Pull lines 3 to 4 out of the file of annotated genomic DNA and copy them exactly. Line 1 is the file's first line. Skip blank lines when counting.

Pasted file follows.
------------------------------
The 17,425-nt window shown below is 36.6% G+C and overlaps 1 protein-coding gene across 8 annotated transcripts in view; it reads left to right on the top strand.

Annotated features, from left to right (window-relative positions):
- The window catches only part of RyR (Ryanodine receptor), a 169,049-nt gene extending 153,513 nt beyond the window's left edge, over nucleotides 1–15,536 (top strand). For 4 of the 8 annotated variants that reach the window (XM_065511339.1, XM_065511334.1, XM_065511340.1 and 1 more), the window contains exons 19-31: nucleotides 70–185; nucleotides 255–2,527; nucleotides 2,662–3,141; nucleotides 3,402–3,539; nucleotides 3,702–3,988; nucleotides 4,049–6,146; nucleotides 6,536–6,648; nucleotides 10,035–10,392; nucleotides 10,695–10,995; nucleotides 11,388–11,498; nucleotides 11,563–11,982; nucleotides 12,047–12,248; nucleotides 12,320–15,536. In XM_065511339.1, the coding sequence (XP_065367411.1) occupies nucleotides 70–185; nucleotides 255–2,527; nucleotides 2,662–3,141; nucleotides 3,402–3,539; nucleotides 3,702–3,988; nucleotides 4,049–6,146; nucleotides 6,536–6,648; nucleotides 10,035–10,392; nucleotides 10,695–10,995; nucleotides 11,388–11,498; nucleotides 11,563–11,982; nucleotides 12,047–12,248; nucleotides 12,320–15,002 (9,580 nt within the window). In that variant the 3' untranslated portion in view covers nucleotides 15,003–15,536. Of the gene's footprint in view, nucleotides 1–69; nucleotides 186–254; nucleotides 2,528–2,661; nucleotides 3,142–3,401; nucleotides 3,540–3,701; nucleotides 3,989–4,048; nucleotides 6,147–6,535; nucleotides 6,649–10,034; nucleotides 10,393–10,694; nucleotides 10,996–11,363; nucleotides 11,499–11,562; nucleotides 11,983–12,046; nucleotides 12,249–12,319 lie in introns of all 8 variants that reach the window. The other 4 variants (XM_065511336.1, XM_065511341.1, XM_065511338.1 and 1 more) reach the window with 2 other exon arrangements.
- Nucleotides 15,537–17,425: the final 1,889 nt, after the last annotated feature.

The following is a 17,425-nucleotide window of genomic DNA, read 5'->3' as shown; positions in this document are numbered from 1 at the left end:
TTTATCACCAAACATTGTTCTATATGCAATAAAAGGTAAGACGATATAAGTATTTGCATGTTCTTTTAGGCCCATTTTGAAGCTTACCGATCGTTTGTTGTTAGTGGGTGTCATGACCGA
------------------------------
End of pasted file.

- The window catches only part of RyR (Ryanodine receptor), a 169,049-nt gene extending 153,513 nt beyond the window's left edge, over nucleotides 1–15,536 (top strand). For 4 of the 8 annotated variants that reach the window (XM_065511339.1, XM_065511334.1, XM_065511340.1 and 1 more), the window contains exons 19-31: nucleotides 70–185; nucleotides 255–2,527; nucleotides 2,662–3,141; nucleotides 3,402–3,539; nucleotides 3,702–3,988; nucleotides 4,049–6,146; nucleotides 6,536–6,648; nucleotides 10,035–10,392; nucleotides 10,695–10,995; nucleotides 11,388–11,498; nucleotides 11,563–11,982; nucleotides 12,047–12,248; nucleotides 12,320–15,536. In XM_065511339.1, the coding sequence (XP_065367411.1) occupies nucleotides 70–185; nucleotides 255–2,527; nucleotides 2,662–3,141; nucleotides 3,402–3,539; nucleotides 3,702–3,988; nucleotides 4,049–6,146; nucleotides 6,536–6,648; nucleotides 10,035–10,392; nucleotides 10,695–10,995; nucleotides 11,388–11,498; nucleotides 11,563–11,982; nucleotides 12,047–12,248; nucleotides 12,320–15,002 (9,580 nt within the window). In that variant the 3' untranslated portion in view covers nucleotides 15,003–15,536. Of the gene's footprint in view, nucleotides 1–69; nucleotides 186–254; nucleotides 2,528–2,661; nucleotides 3,142–3,401; nucleotides 3,540–3,701; nucleotides 3,989–4,048; nucleotides 6,147–6,535; nucleotides 6,649–10,034; nucleotides 10,393–10,694; nucleotides 10,996–11,363; nucleotides 11,499–11,562; nucleotides 11,983–12,046; nucleotides 12,249–12,319 lie in introns of all 8 variants that reach the window. The other 4 variants (XM_065511336.1, XM_065511341.1, XM_065511338.1 and 1 more) reach the window with 2 other exon arrangements.
- Nucleotides 15,537–17,425: the final 1,889 nt, after the last annotated feature.